Some of those systems included creating a volunteer schedule, having clear instructions on what volunteers do and how they interact with the students, depending upon their age. In addition, she created instructions on what to do if a child doesn’t feel well, how to clean up as a result of a child getting sick, and all the while, following a learning program within each classroom.
“I am single and have no children, but I have cleaned up more bodily fluids than most parents do in a lifetime,” Shanna laughed.
When Shanna started, there were 200 kids attending Early Childhood ministry during weekend services. Today, Northview serves more than 400 children, including the nursery.
“The most challenging and biggest part of the job is recruiting and engaging volunteers,” Shanna said. “We have 400 volunteers in Early Childhood alone. Northview is a good working environment for me. It is fast-paced and challenges me, and it is never boring.”
During the re.IMAGINE renovation projects, Shanna has been painting the elementary area with volunteers. She is an expert in motivating people to help.
Adventure Week has always been a big project for the entire Children’s Ministry team.
Shanna oversees small groups and volunteer recruitment. It takes 300 volunteers just to put on the four-day experience. All of the SOWO (Serve One. Worship One.) volunteer opportunities are orchestrated by Shanna as well.
Today, Shanna’s title as Studio 6.7 Early Childhood/Volunteer Director has been renamed Northview Kids Early Childhood and Volunteer Director; she also oversees the nursery in addition to the growing numbers of children and volunteers in both areas.
“I am looking forward to what God has for me here at Northview,” she said. “These are exciting times.”
If you would like to volunteer with the Children’s Ministry, please contact Shanna at email@example.com.
BY ASHLEY RHUDE
Three weeks ago, I attended the funeral of a 66-year-old man – a husband, a mentor to many and the father of my best friend. He passed unexpectedly when an emergency surgery took a bad turn and my friend wasn’t able to get home in time to say goodbye. I’ll never forget the phone call I got from her on that day. My husband and I immediately grabbed hands and lifted her up in prayer. It was quite a surprise.
The days that followed went quickly and next thing I knew, six of my closest girlfriends and I were on our way to Ohio for the funeral. I was the driver and as the girls chatted and played some games on our four-hour car trip, I found myself zoning in and out of their conversations.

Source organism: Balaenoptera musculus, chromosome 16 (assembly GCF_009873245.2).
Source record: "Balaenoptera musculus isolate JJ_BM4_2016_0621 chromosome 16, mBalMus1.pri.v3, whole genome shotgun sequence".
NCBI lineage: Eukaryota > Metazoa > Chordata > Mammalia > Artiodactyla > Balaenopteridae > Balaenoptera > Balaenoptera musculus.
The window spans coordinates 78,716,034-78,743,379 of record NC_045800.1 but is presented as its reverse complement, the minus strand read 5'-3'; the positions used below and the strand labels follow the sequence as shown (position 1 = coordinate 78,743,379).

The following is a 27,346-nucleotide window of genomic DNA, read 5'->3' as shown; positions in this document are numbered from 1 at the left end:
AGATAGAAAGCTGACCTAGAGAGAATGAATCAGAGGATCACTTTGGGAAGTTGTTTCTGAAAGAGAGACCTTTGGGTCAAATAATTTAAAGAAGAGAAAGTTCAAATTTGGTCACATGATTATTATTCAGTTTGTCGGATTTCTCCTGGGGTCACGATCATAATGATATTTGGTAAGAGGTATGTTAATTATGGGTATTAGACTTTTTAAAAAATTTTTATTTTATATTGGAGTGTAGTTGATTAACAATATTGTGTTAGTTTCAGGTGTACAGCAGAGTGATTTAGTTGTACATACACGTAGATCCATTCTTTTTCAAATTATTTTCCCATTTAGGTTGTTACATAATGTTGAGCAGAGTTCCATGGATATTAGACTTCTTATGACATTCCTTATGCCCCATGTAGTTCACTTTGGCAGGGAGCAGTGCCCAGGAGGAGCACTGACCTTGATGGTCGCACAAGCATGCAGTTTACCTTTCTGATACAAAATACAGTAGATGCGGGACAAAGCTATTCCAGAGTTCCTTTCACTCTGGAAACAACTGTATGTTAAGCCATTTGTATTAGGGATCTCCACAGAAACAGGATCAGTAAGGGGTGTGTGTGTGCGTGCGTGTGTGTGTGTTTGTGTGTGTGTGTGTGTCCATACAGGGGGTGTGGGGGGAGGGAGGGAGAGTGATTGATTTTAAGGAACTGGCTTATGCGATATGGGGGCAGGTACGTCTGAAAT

My mind drifted many places as I tried to imagine the heartache my dear friend had just been through. I must admit that I began to feel guilty for all the people I have in my life and how easy it is to take them for granted. Living several hours from both my family and my husband’s family, it can be very difficult to schedule a whole weekend for a visit. A new month starts and we realize weekends are already full so a visit gets put off until the next month. As we pulled up to the church, I began to think in my head, “Well, what if there isn’t a next time?” My friend didn’t get that opportunity with her dad.
After an entire package of tissues and quite the array of emotions, the funeral ended and the casket was carried away. Her father touched the lives of so many people in his 66 years here. Community people, congregation members, childhood friends, siblings and his own children all shared such beautiful stories of the way his faith was displayed in every area of his life. He led so many people to the Lord and loved others just as Christ commands. Though there was pain surrounding this family’s loss, there was also such rejoicing as they all know they will see him in Heaven again someday. That’s something to celebrate!
My friend continues to miss her Daddy. She’s sad that he’ll never be there to walk her down the aisle and meet her kids. She misses being able to call him after she acquires a big account at work. She longs for a great big Daddy hug again. But, even in the midst of all her pain and grieving, she’s thankful for the legacy her father left behind. His faith is her inheritance – a rich one at that. What a beautiful gift!
Nicole Nordeman sings a song titled, “Legacy.” The song is a great reminder that it dosen’t matter how many people we impress or how much we accomplish in our life. She sings, “I want to leave a legacy, how will they remember me? Did I choose to love? Did I point to you enough to make a mark on things?”
My friend’s loss reminds me just how short life is and I don’t want to waste a precious moment. Make time to get acquainted with your Father in Heaven today. Make your family and friends a priority and give your love freely. Worry not about the temporary things of this world. Our time here is brief and a gift so we must be intentional each day, friends. What kind of legacy will you leave?
The Tuesday Spiritual Column is entirely the opinion of this week’s writer and does not necessarily reflect the view of Northview Church as a whole.
BY NELLIE HARDEN
Your life is settled. You have a routine for your daily schedules, your church duties and your children’s lives. Preschool days, lunch with friends and meals with family. Why would you abandon everything to go to an unfamiliar place with unknown customs and so far from everything you have built your comfort around?